With Redskins-mania gripping the town, I suppose it doesn't much matter what I write today; nobody is going to read it anyway. So it is probably safe for me to discuss at long last The Post's news coverage of Israel.
Complaints from subscribers about this newspaper's reporting from the Middle East have been accelerating the past couple of weeks, keeping pace with increasing civilian unrest on the West Bank and the Israeli army's efforts to keep things under control.
The reader protests reached their peak last week with the front-page report by Post correspondent Glenn Frankel of a press conference called by the general in charge of the Israeli forces on the occupied West Bank.
The headline, stretching across half the page, read: "Israeli Finds Riot Duty Troubling. 'I Don't Feel So Well When I Wake Up in the Morning, General Says.' " The headline accurately reflected the main thrust of the story.
That same day The New York Times carried the general's remarks not on the front page, but on Page 8, and the headline suggested The Times correspondent had attended a different press conference. It read: "Israeli General Describes Charges of Brutal Beating as 'Just Stories.' "
Actually, the two reports did not contradict each other. The Times article contained exactly the same quotation about the general's morning malaise, but it was near the end of the story. The Post reporter also detailed the general's observations about exaggerated stories of brutality, but most of them were at the tail end.
Who was right? It is a matter of news judgment and honest differences. All I can say is that I've known a lot of generals, and this is the first time I've ever heard of a commanding flag-rank officer worrying out loud to reporters about his inner travail over the call of duty to crush civil unrest. It speaks well of the Israeli general. The story belonged on the front page.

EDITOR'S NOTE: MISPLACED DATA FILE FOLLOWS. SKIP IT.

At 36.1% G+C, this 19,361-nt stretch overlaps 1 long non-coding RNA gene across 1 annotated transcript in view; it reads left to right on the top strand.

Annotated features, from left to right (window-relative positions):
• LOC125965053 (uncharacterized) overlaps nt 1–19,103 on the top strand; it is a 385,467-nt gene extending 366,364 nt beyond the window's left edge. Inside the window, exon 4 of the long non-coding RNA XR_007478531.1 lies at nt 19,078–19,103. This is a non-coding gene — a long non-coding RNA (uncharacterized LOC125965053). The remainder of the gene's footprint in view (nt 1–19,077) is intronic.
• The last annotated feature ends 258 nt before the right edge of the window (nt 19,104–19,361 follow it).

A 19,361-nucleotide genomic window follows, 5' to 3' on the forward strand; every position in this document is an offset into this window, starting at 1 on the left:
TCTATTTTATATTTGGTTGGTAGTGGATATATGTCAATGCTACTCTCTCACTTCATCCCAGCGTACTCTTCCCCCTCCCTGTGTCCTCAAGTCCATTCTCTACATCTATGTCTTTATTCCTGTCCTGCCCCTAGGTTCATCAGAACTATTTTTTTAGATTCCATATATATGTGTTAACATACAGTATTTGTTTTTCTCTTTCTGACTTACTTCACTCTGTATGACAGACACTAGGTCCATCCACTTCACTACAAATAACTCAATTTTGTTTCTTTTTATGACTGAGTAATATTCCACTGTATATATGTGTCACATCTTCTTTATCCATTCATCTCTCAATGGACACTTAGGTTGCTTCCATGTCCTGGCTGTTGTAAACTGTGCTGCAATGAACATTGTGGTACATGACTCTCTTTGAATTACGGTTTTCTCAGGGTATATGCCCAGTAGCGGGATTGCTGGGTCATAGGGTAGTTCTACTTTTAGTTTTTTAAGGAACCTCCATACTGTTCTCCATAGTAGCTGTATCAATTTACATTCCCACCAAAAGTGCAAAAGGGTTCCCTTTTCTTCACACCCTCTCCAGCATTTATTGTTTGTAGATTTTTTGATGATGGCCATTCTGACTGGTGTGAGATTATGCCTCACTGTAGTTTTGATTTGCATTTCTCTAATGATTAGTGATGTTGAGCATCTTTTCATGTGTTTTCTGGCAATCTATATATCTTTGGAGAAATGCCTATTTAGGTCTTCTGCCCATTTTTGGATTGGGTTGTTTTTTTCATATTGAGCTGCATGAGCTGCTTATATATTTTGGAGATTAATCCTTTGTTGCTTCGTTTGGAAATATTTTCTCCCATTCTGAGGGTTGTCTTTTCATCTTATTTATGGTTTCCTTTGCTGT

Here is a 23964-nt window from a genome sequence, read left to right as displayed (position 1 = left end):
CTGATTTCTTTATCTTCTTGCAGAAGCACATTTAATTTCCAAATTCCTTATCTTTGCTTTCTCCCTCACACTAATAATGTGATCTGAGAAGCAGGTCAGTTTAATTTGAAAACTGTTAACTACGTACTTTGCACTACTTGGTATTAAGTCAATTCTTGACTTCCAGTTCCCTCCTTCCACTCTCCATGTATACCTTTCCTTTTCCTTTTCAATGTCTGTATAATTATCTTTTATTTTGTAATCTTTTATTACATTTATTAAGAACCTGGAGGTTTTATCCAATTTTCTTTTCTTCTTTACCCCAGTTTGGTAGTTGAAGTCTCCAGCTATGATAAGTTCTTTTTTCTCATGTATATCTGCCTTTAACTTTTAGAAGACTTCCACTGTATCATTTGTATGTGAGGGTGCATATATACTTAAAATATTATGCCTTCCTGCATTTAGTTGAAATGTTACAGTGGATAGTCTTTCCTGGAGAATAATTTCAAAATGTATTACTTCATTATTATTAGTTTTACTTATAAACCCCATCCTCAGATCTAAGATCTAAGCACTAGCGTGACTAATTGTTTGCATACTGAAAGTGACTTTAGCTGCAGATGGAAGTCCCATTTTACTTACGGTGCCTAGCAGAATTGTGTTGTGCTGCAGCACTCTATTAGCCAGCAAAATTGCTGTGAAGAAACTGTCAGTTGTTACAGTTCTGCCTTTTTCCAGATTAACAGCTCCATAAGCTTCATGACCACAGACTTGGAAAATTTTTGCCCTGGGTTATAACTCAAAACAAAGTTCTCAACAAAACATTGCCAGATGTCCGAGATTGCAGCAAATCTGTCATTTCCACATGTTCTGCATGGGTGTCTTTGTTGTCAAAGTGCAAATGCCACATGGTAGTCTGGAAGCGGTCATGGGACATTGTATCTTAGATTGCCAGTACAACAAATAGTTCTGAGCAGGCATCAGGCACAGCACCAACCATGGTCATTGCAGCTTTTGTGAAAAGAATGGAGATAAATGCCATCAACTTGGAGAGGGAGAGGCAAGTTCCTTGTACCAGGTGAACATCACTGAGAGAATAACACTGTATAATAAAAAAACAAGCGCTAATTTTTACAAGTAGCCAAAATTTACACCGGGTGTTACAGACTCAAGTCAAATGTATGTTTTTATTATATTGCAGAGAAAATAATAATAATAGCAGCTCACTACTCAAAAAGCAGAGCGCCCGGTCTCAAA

I have not always agreed in the past with Post editors about the prominent positioning of Israeli stories, and one in particular comes to mind. It was a story on Page 1 of the alleged torture of a prisoner of the Israeli army, based on an interview with the man when he arrived in the United States. There was no corroborating evidence. It was simply the alleged victim's account of what had happened, unsubstantiated. When I protested the front-page display, I was informed that State Department officials had advised The Post they had reason to believe the story was true. But there was nothing in the story to suggest the State Department was behind it. There is no reason in the world why readers should accept this "trust me" type of journalism, as columnist James Kilpatrick is wont to say. The editors showed poor judgment.
But I cannot find any ground for legitimate complaint about The Post's West Bank news coverage. Interestingly, no one has charged inaccuracy. The callers have all demanded to know why The Post holds the spotlight so relentlessly on the activities of the Israeli army when it is in the act of containing rioting Arabs.
One reader expressed vehement displeasure at what he called discrimination -- front-paging a report of Israeli soldiers killing a single Arab protester but relegating to Page 27 a one-inch story about Brazilian police murdering more than 100 protesting gold miners. Good point, but it doesn't stand up under dispassionate analysis. In Brazil, the police were killing their own; the Israelis are an occupying force. Furthermore, what happens in Israel and the surrounding territory can set the world aflame, which makes every act of violence, regardless of who commits it, a candidate for Page 1.
This same caller was exasperated with my argument. He said he'd canceled his subscription to The Post three months ago because of its biased coverage of events in Israel.
So how was he able to be so well informed on The Post's distortion of happenings in Israel if he'd canceled his subscription? "Oh, I pick up my copy of The Post every morning at Peoples," he said. "This way, you never know from one day to the next whether I'm going to buy your lousy newspaper."